Voices
in
Japan

poll

The U.S. Embassy is reportedly reluctant to give NHK an interview with U.S. Ambassador Caroline Kennedy because of controversial remarks about Japanese wartime history made by NHK governor Naoki Hyaku

40 Comments

The U.S. Embassy is reportedly reluctant to give NHK an interview with U.S. Ambassador Caroline Kennedy because of controversial remarks about Japanese wartime history made by NHK governor Naoki Hyakuta. Do you agree with the embassy's stance?

© Japan Today

©2019 GPlusMedia Inc.

40 Comments
Login to comment

Abe's appointment of Hyakuta -- a writer of fiction who is totally unqualified for such a position -- and his right-wing fellow travelers is just the first in a number of steps planned to transform NHK into a state propaganda organ, like the Domei news agency of yore. And then on top of that, they have the effrontery to charge people money for their own brainwashing??? Disgusting and dismaying. Kennedy should not just exclude them from interviews, but from press conferences as well.

27 ( +30 / -3 )

There can be no trust that they wouldn't distort her comments in edit, so she's doing the smart thing.

20 ( +24 / -4 )

You have revisionist, far right insane nationalist crazies filling up the NHK post.

Here's some of the things that they've said

1) denied the Nanking massacre and comfort women and said that the US just made that up to excuse the atomic bombings.

2) glorified a right wing nationalist who committed suicide to protest, and said the the Emperor is actually a living god.

3) "if the government says "right", then we can't say "left"."

So not only yes, but HELL YES.

19 ( +28 / -9 )

I would look at this from the prospective of protecting US interests. Kennedy is a political lightweight who was assigned a seemingly cushy position she wasn't qualified for from her political cronies in the White House. She's already shown she's rather incapable of tact, and allowing an interview with NHK will probably put her in a position to bobble some questions she's not ready to answer. I think this is, more than anything, a great excuse to keep Kennedy out of spotlight.

-11 ( +7 / -18 )

Since NHK has proven recently that it is a propaganda mechanism, I think she had better not fall into their trap. Perhaps a more respected journalistic body in Japan or internationally would be a better forum.

19 ( +22 / -3 )

Reluctance is not enough. The U.S. should put NHK on a blacklist.

15 ( +19 / -4 )

What is her job?

If she is serious about her job of presenting US positions to the Japanese, NHK is the channel.

The interviews with commercial TV stations like NTV, TBS, Fuji and Asahi would quickly change into gossip.

-17 ( +4 / -20 )

Ridiculous. If she is of the view that Japan and its institutions are lurching to the right or in denial about the past she should make a formal complaint or get out, not refuse an interview with the national broafdcaster because of the views expressed by some of its senior management.

-13 ( +5 / -17 )

I think it's smart, although I can understand both sides of this one. International diplomacy is a tricky issue that requires a delicate balance. Japan is an important ally for the U.S., and they count on them for support in matters of greater importance than this that they don't want to risk. So, how to make a statement that you think your partner is WAY off on certain issues? I think this is a fair idea.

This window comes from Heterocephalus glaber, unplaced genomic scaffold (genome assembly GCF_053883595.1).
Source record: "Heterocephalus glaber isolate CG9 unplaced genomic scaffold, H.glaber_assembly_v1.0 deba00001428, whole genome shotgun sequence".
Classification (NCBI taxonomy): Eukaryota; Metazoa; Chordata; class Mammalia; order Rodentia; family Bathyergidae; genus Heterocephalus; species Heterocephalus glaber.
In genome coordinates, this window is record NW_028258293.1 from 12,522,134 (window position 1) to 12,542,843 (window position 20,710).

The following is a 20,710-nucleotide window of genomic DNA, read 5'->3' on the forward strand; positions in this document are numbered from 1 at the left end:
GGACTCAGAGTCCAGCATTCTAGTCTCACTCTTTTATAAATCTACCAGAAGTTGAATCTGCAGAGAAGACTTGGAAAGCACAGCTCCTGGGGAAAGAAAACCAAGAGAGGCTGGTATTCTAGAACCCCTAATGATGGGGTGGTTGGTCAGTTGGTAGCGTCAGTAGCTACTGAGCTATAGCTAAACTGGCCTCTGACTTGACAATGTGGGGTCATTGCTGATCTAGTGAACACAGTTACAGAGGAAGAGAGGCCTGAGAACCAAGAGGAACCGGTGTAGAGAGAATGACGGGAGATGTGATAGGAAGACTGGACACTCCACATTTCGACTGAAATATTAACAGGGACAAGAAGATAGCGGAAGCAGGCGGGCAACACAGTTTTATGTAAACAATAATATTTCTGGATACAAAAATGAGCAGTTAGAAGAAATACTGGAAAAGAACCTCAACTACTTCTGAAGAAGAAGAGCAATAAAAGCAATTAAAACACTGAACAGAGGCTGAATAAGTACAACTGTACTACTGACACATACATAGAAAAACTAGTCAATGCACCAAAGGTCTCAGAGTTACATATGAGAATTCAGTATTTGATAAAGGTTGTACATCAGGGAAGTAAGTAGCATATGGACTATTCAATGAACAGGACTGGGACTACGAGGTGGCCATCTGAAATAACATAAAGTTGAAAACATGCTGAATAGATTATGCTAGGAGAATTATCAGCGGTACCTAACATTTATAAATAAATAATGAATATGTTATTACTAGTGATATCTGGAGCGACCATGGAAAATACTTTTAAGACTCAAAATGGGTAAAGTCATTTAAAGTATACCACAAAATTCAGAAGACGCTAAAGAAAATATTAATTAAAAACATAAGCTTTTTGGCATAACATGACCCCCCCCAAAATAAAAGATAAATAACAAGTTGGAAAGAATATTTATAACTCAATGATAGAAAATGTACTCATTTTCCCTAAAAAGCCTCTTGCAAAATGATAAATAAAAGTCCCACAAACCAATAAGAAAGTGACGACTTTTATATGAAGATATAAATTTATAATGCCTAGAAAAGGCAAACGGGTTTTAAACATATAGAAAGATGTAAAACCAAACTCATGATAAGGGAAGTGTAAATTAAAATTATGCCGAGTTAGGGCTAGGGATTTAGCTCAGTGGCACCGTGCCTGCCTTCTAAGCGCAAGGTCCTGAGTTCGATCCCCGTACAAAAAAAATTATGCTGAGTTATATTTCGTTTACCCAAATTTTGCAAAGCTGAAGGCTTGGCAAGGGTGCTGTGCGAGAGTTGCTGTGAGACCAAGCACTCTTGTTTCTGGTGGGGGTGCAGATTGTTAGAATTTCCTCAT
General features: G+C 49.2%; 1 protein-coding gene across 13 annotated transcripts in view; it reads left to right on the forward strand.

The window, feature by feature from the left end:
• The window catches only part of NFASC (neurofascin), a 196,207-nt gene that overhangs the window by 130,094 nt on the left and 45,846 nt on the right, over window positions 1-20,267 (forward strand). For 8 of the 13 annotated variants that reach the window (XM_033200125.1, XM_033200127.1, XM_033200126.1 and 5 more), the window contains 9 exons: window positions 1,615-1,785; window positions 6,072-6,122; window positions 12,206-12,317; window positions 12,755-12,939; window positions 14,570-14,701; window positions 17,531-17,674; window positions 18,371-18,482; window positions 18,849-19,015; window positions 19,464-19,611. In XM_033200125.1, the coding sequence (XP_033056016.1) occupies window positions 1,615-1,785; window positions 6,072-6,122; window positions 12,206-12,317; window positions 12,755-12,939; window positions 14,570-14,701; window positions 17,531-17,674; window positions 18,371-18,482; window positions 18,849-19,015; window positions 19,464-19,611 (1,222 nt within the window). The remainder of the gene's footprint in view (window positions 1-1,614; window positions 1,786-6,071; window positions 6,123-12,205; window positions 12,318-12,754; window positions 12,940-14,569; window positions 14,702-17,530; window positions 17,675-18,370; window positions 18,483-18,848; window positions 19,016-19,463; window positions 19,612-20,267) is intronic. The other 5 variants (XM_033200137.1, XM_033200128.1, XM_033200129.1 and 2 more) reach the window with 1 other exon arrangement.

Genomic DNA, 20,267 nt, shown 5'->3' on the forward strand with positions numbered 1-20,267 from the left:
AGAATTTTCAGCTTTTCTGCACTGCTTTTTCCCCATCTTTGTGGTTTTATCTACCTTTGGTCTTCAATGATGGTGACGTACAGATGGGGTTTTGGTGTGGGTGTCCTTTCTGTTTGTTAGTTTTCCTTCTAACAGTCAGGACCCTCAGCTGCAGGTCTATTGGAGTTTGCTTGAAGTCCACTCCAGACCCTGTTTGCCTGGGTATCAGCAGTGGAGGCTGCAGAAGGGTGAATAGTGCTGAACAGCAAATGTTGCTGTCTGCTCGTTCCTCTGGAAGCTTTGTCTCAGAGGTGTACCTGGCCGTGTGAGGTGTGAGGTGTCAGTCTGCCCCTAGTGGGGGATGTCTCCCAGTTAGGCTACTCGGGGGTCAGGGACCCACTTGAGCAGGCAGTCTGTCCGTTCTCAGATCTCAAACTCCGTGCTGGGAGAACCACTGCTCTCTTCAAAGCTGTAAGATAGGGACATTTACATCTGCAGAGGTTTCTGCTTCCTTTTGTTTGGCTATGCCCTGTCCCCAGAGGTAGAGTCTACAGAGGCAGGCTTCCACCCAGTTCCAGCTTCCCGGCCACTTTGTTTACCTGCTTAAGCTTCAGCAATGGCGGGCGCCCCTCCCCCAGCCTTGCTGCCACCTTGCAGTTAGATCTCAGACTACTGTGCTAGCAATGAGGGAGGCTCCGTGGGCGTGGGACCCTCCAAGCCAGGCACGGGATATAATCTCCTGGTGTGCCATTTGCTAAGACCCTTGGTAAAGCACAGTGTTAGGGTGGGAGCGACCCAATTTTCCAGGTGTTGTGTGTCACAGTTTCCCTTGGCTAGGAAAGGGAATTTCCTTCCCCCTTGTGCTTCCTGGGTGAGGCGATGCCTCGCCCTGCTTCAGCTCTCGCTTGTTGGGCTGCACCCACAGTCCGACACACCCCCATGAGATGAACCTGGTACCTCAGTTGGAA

-1 ( +0 / -1 )

NHK is descending into the rightwing sewers. That's no place for an ambassador of a democratic country.

16 ( +22 / -6 )

Ridiculous. If she is of the view that Japan and its institutions are lurching to the right or in denial about the past she should make a formal complaint or get out, not refuse an interview with the national broadcaster because of the views expressed by some of its senior management.

Quite. An act of cowardice by the representative of the most powerful nation on earth.

-10 ( +3 / -14 )

Denying the sex slave camps, and denying the Nanking massacre is similar to denying the Holocaust. Would those calling Kennedy/ US cowardly say the same if the US ambassador refused to interview at a German natnl broadcaster that was denying the holocaust?

I also agree that there is no trust how NHK will portray/ edit the prposed interview. Further, Asia is in a delicate situation all around, and the US has to take into account other countries' sensibilities.

9 ( +12 / -3 )

Well a big HELL yes!

The yanks are sending a message to abe etc that they need to get their %%$# together, if this keeps up I expect more of this from US, Japan needs to pay attention as they are currently doing a great deal of damage to their country mORE than the usual amount

13 ( +14 / -1 )

The best way to handle the NHK problem is to dump the TV and stop paying the license fee.

To be honest, 90% of Japanese TV is a load of crap.

NHK is only marginally better.

Why bother to watch it?

The "news" is depressing and the "experts" are do-less librarians masquerading as "men of learning."

14 ( +15 / -1 )

You can say what you want about Kennedy but she's right to not talk to NHK. There is no point in giving them the credibility. And who knows how they would edit an interview to twist it to support their twisted POV.